Thursday, June 10, 2010
Being a Politician While Black
By Alan Caruba
Privately I have been telling friends that Barack Obama has made it nearly impossible for any black American politician to become president for at least the next two generations, maybe more. He has sealed their fate.
Then I read Walter E. Williams’ column, “Can Black Americans Afford Obama?” He wrote, “I am all too fearful that a future black presidential candidate will find himself carrying the heavy baggage of a failed black president.” Williams is a distinguished black economist and a syndicated columnist who sometimes sits in for Rush Limbaugh.
Thank you, Walter, for saying what I have been thinking for a very long time. Just how much irony is there that both Carter and Obama are so liberal that they estranged voters so swiftly and so deeply while in office they have become the standard for failure against which others will be measured.
Political failure is neither white, nor black. It’s just failure.
Having forced “Obamacare” on America, the President is so tone deaf he thinks, despite having signed it into law, that he must go out and “sell” it again. Somewhere close to two-third of all Americans want it repealed!
The comparison to Carter is accurate. The 1979 Iranian revolution and Carter’s inability to secure the release of U.S. diplomats held hostage sealed his fate. Fast forward to Iranian president, Mahmoud Ahmadinejad, who literally mocked the latest UN sanctions that took the U.S. sixteen months to fashion and secure.
The Iranians continue to use Obama as a doormat and he continues to think that diplomacy will achieve anything with these fanatical Islamists.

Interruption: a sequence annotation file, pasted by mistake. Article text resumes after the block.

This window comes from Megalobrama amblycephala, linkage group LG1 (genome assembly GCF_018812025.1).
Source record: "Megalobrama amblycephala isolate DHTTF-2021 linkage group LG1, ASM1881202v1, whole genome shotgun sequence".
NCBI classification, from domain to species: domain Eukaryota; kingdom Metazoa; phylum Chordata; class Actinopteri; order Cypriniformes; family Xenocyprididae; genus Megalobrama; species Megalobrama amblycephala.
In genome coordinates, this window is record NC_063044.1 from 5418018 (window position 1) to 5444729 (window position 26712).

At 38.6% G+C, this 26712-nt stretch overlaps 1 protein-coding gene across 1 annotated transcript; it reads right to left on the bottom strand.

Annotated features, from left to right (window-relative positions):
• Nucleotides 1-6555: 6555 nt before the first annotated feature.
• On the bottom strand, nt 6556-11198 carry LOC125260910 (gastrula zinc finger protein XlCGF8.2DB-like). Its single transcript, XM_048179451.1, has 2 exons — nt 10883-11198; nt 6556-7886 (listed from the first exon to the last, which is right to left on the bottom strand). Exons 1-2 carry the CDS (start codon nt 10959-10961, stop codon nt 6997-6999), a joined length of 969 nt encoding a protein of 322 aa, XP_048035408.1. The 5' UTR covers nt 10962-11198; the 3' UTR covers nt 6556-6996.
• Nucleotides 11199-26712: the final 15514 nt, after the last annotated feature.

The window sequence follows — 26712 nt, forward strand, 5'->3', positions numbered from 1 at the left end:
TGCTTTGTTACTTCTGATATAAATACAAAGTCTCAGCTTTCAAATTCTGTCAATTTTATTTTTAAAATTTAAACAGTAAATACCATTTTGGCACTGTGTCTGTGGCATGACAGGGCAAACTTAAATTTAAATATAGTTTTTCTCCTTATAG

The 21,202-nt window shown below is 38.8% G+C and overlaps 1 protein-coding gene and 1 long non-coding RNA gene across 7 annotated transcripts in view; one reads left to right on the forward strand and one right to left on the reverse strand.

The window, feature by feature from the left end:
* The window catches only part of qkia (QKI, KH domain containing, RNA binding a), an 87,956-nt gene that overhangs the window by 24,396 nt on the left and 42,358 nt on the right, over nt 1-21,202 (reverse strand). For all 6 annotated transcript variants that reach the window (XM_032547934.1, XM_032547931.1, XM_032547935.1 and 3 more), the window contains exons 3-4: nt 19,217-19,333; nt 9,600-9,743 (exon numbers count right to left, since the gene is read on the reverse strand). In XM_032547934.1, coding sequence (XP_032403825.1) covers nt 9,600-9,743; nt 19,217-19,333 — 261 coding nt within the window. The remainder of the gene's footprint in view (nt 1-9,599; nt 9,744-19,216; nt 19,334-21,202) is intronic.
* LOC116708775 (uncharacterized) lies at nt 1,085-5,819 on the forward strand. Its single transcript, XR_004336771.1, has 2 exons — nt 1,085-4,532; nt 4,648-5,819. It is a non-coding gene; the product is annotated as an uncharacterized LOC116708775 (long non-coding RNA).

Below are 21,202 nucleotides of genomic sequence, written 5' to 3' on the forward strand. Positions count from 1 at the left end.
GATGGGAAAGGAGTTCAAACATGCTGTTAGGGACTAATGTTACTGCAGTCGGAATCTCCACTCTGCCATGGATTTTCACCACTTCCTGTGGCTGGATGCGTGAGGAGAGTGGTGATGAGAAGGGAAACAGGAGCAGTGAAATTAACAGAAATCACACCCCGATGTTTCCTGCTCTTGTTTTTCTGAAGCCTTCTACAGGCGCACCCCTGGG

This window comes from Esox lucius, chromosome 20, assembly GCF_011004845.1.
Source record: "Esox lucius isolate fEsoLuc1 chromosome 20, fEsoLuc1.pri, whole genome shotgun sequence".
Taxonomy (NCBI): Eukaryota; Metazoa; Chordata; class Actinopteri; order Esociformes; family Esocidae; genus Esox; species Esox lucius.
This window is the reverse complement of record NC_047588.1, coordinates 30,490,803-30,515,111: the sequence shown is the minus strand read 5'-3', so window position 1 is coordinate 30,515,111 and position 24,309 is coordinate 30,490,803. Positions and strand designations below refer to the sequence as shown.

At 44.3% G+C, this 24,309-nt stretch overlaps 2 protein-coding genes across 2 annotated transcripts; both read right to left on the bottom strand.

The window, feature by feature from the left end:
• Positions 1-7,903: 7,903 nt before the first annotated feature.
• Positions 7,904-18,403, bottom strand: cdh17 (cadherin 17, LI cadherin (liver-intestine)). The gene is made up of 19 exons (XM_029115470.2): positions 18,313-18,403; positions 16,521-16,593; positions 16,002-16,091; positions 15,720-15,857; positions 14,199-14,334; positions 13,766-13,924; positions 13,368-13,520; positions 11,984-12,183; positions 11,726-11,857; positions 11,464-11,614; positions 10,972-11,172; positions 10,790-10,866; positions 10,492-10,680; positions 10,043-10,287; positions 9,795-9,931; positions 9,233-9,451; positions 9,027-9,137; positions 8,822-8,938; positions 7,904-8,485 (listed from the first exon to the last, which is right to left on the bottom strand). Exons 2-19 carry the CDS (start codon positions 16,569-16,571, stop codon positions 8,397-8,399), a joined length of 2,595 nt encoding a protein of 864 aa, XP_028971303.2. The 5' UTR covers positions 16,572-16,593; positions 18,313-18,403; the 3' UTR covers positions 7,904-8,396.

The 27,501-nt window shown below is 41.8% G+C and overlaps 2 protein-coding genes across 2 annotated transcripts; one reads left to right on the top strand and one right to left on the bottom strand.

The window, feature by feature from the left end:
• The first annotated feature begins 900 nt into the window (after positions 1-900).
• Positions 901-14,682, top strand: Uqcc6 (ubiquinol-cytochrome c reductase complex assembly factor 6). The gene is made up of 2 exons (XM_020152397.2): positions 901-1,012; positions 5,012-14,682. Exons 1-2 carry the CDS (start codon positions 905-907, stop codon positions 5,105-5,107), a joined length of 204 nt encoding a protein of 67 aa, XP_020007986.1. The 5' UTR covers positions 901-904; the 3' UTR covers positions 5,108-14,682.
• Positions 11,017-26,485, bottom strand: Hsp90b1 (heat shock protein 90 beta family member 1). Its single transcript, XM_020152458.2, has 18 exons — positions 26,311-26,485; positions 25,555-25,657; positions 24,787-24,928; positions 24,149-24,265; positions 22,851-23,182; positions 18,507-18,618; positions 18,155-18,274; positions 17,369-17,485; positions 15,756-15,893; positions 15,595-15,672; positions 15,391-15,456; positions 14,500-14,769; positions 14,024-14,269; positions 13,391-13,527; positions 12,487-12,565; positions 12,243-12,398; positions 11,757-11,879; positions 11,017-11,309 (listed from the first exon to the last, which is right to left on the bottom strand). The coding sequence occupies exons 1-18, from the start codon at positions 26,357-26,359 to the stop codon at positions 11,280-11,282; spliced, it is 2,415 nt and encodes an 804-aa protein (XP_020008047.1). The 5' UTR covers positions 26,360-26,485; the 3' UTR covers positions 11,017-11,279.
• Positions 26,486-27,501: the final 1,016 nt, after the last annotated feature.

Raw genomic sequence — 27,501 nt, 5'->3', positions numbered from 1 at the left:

White people have long been accustomed to keeping their opinions to themselves about blacks and for very good reason; the history in America for blacks was one of slavery and the subsequent Jim Crow laws, the KKK, school segregation and violations of their humanity until the passage of the Civil Rights Act in 1964.
Following the Civil War, the 15th Amendment to the Constitution stated that “The right of citizens of the United States to vote shall not be denied or abridged by the United States or by any State on account of race, color or previous condition of servitude. It was passed on February 3, 1870. It took nearly one hundred years before blacks had any real chance of enjoying the American dream.
Forgotten in this history, however, is that a lot of white people also fought very hard to correct the wrongs that had become institutionalized in American society. Barack Obama would not be president if a lot of white people hadn’t voted for him. I think they saw an opportunity to say to the world, see, we’ve changed.
Williams wrote “Early indications suggest that the Barack Obama presidency might turn out to be similar to the failed presidency of Jimmy Carter. That’s bad news for the nation but, especially bad news for black Americans.”
It is, indeed. It’s especially bad news for black Americans running for public office. I am not talking about those from heavily black districts, but those who must compete for white votes. One, Alan West, is a black candidate for Congress in South Florida. He is an articulate and outspoken conservative. He transcends color. He’s about real leadership, real ideas, and real change.
Any member of a minority will tell you that they cringe when “one of theirs” screws up because, in the end, it makes them all look bad. Barack Obama is not doing black Americans any favors these days.
© Alan Caruba, 2010